They walked into the studio and began to tune up their instruments and wow the crowd with a spellbinding rendition of ‘Voodoo Child’, which must’ve truly shaken audiences out of their wingback chairs at home. It really is one of the best Jimi Hendrix performances of the song you are likely to see. As the track played the beginning of Hendrix’s ban would start to present themselves.

“That was really hot,” said Lulu as the notes of ‘Voodoo Child’ subsided and the crowd’s cheering rested, left agog by Hendrix and the rest of the band’s talent. “Yeah. Well, ladies and gentlemen, in case you didn’t know, Jimi and the boys won, in a big American magazine called Billboard, the group of the year.” At this moment a sudden, and apparently accidental, piece of feedback shook Lulu off her notes and left Hendrix smiling.

A showbiz pro, Lulu continued: “And they’re gonna sing for you now the song that absolutely made them in this country, and I’d love to hear them sing it: ‘Hey Joe.’

On that very day, another moment in musical history had already taken place, which would have shaken the British rock elite’s core. The British supergroup Cream had announced their split. Comprised of Eric Clapton, Jack Bruce and Ginger Baker, the group represented the higher echelons of rock and roll and especially British music. Hendrix knew this first hand and knew that their demise was a sign of things to come — the sixties couldn’t last forever.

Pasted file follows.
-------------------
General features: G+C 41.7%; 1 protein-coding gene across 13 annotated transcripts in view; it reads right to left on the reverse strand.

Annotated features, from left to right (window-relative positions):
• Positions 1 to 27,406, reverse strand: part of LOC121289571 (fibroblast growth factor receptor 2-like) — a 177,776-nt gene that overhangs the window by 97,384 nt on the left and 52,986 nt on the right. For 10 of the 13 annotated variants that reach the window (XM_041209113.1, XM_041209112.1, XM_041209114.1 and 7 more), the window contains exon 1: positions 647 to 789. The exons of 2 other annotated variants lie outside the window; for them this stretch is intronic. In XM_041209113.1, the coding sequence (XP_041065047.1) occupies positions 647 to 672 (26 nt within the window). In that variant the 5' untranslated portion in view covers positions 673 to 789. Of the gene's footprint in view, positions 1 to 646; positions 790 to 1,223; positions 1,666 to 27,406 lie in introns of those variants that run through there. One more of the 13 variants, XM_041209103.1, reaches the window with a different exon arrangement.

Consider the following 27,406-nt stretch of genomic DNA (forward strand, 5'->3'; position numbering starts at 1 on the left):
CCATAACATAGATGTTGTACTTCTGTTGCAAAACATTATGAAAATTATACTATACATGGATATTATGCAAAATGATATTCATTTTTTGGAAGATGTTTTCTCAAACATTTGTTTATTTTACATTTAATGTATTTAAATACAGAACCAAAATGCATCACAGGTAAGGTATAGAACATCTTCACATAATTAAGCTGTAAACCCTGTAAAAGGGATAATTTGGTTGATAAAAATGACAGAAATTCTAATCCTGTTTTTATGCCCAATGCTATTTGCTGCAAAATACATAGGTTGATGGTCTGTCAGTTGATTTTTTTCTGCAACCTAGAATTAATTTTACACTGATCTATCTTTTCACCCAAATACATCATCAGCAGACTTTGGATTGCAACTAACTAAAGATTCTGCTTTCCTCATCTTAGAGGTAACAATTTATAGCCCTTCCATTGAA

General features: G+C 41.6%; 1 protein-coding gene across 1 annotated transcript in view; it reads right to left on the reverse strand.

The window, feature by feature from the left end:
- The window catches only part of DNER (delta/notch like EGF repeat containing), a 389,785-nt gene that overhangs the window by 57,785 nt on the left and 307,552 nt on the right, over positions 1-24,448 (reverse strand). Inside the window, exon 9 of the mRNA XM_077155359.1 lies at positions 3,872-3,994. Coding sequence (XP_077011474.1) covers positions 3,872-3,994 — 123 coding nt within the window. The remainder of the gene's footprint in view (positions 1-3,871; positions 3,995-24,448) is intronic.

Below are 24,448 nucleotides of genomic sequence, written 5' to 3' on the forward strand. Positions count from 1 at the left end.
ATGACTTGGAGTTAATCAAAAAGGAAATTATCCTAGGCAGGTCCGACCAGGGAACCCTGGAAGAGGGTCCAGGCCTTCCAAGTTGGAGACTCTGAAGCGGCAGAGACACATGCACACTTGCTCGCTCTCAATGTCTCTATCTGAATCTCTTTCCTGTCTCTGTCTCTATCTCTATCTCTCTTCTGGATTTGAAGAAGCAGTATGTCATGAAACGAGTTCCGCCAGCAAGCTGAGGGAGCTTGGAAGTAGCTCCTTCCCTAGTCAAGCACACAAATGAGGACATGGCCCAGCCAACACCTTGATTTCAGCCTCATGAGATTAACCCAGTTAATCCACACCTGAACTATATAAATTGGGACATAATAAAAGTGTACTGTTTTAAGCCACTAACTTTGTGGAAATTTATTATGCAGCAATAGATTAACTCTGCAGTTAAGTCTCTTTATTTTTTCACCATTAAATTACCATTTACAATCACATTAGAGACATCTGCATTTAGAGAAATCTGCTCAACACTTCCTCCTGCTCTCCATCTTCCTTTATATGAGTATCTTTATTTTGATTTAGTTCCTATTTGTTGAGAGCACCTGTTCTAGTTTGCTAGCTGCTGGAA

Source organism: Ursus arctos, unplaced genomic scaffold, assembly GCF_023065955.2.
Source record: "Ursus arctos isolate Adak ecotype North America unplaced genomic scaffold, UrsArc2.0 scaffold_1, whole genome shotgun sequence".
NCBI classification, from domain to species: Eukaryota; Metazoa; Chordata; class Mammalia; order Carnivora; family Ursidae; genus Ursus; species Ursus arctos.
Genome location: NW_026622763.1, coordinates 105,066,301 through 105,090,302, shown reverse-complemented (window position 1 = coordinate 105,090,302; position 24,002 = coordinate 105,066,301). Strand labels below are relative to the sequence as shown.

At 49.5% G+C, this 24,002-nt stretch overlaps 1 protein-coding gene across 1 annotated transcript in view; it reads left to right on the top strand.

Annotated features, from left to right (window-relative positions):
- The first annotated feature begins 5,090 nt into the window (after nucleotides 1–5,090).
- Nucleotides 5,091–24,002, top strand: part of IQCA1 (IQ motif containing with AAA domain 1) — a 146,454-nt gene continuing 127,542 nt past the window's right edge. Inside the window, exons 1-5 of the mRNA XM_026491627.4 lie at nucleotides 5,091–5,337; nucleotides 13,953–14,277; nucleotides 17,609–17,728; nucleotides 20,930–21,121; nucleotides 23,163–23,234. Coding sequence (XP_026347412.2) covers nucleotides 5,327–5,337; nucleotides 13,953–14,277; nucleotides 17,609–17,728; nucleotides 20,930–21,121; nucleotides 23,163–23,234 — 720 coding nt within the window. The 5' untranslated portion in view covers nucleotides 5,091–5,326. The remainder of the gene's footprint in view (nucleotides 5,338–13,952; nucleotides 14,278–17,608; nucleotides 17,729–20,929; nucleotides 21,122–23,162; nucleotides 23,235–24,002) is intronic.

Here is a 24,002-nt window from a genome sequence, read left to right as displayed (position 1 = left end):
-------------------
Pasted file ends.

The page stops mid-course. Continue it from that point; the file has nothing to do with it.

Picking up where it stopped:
The guitarist had been at a Cream jam-session when he first introduced himself to the music scene here in the UK and ever since they had remained a firm favourite for the mercurial musician.

So only a few bars into their latest single, on a nationally televised live performance, Hendrix stops the music and says “We’d like to stop playing this rubbish and dedicate a song to the Cream, regardless of what kind of group they may be in. We dedicate this to Eric Clapton, Ginger Baker and Jack Bruce.” The band then give a truly magnificent performance of Cream’s song ‘Sunshine of Your Love’ and brought the house down.

Noel Redding said of the story: “This was fun for us, but producer Stanley Dorfman didn’t take it at all well as the minutes ticked by on his live show. Short of running onto the set to stop us or pulling the plug, there was nothing he could do. We played past the point where Lulu might have joined us, played through the time for talking at the end, played through Stanley tearing his hair, pointing to his watch and silently screaming at us. We played out the show.

“Afterwards, Dorfman refused to speak to us, but the result is one of the most widely used bits of film we ever did. Certainly, it’s the most relaxed.” It would see The Jimi Hendrix Experience banned from the BBC for life but would live on as a moment of rock and roll history unlike any other.

No photo description available.

  1. It’s great to read the story behind a bit of footage I feel I’ve known all my life. That was fun

Leave a Reply

Fill in your details below or click an icon to log in:

WordPress.com Logo

You are commenting using your WordPress.com account. Log Out /  Change )

Twitter picture

You are commenting using your Twitter account. Log Out /  Change )

Facebook photo

You are commenting using your Facebook account. Log Out /  Change )

Connecting to %s

This site uses Akismet to reduce spam. Learn how your comment data is processed.